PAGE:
Obamacare Is Making A Real Difference In People’s Lives. A Lot Of Research Proves It


we love obamacare 2

Six years after passing through the House and Senate without receiving a single Republican vote, the Affordable Care Act (popularly known as Obamacare) remains a hotly contested piece of legislation. But outside of the political arena, there’s much less debate.

A mountain of evidence confirms the law’s effectiveness — particularly in its primary goal of expanding health care coverage to some of America’s neediest populations. Several recent studies have confirmed that Obamacare is positively affecting Americans, particularly those who previously couldn’t obtain health insurance or who struggled to pay their medical bills.

Here’s how Obamacare is making a real difference in Americans’ lives:

America’s most vulnerable now have health insurance

In the years since Obamacare passed, many of the largest gains in coverage rates have been in communities that have previously faced barriers to health care access — such as low-wage workers, immigrants, people of color, and people with pre-existing medical conditions.

Between 2013 and 2014, when the law went into full effect, every minority group saw large gains in coverage. According to an analysis by the New York Times. Now, 7.2 more Hispanics, 6.1 percent more Native Americans, 5.1 percent more blacks and 5.4 percent more Asians have health insurance.

Legal immigrants and naturalized citizens also saw large increases in coverage, as did groups that are more likely to be working low-wage jobs, such as high-school graduates and Americans living in non-traditional households, which can be a sign of economic distress.

Indeed, the law was so successful in lifting up undeserved populations that it stopped a decades-long expansion of the health-insurance gap between low-income and wealthier Americans.

And the people gaining coverage under the Affordable Care Act are among America’s sickest, according to a different report from Blue Cross and Blue Shield that analyzed the claims for 4.7 million Americans newly enrolled in insurance plans. New policy holders are more likely to have significant health problems, such as diabetes or HIV, which previously would have locked them out of coverage that they desperately needed.

“It’s no surprise that people who newly gained access to coverage under the Affordable Care Act needed health care. That’s why they were locked out of coverage before,” said Ben Wakana, a spokesman for the Department of Health and Human Services.

People with new health insurance are better off

According to a report from the Urban Institute’s Health Policy Center, Americans who have new health insurance through Obamacare — either through its state-level insurance marketplaces or through its expansion of Medicaid — are better off than the uninsured and in many areas comparable to those with employer-sponsored insurance plans.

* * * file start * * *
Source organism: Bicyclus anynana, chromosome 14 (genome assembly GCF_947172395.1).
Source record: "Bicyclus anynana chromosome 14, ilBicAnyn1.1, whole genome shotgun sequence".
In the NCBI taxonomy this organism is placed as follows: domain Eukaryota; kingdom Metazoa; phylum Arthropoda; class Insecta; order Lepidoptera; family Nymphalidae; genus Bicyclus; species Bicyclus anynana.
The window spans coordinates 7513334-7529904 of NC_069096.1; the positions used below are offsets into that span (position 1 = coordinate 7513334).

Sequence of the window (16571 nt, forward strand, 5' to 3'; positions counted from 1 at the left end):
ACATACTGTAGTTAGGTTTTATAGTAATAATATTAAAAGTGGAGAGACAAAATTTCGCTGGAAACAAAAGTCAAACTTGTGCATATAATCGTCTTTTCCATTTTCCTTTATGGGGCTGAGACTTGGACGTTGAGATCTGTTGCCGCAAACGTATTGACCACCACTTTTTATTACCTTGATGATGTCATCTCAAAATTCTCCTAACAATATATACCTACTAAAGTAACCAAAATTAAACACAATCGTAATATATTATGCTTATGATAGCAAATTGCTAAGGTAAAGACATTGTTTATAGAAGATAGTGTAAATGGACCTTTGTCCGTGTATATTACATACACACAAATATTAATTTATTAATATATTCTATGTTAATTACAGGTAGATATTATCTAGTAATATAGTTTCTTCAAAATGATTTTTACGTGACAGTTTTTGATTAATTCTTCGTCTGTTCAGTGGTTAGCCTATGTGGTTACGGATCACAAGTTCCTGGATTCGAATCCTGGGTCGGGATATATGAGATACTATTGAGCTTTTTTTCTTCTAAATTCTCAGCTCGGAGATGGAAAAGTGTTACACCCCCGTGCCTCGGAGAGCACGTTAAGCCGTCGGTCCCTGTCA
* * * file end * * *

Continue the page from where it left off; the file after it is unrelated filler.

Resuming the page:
Low and moderate-income Americans with marketplace and Medicaid coverage are more likely than the uninsured to have a source of medical care and to have had a checkup in the past year. They are also less likely than the uninsured to report unmet health needs, such as visits to specialists they haven’t been able to make it to.

The research also found that in most cases, marketplace plans were comparable to the employer-sponsored plans that existed before health reform. People insured through Obamacare didn’t struggle more to find new doctors or get timely appointments compared to people insured through their employers. Those with Obamacare’s marketplace plans were also no more likely to report problems paying medical bills or having high out-of-pocket expenses, and were just as satisfied with their premiums.

Those with employer plans were, however, more likely to be satisfied with their choice of providers and their protection against high deductibles, likely because employer plans usually resemble the highest level of marketplace plan.

And while those with Medicaid did report more difficulty getting doctors appointments than those with other types of plans, all groups with insurance were significantly better off than the uninsured — and were likely to have both regular care and lower levels of unmet need due to costs.

Poor Americans are more financially secure

The law has also helped people pay down their bills and slash the amount of debt they carry, according to another paper from the National Bureau of Economic Research.

Americans who signed up for the Medicaid program under Obamacare’s expansion reduced their collection balances by $600 to $1000, according to the researchers. The report also shows that the people who benefited from Medicaid expansion then used that extra money to pay down other debts.

“Health insurance, like any type of insurance, is first and foremost a form of financial protection,” economist Robert Kaestner, one of the study’s authors, told The Washington Post. “It is a real benefit.”

According to federal data, medical bills count for more than half of Americans’ unpaid bills, which can drag down people’s credit scores and in the long run, cost them both money and opportunity. Reducing debt can thus have a ripple effect on financial well-being for years into the future.

Of course, the effect of health reform varies widely across the country. The most marked improvements are evident in states that fully implemented Obamacare, including its expansion of Medicaid to cover more low-income people.

Nineteen states opted not to expand their Medicaid programs — even though the majority of the cost would be covered by the federal government — after a 2012 Supreme Court case made the expansion optional. States that fully implemented the health care reform law saw an increase in residents with health insurance at nearly double the rate of the GOP-controlled states that didn’t.


Reprinted with permission from Think Progress, a branch of The Center for American Progress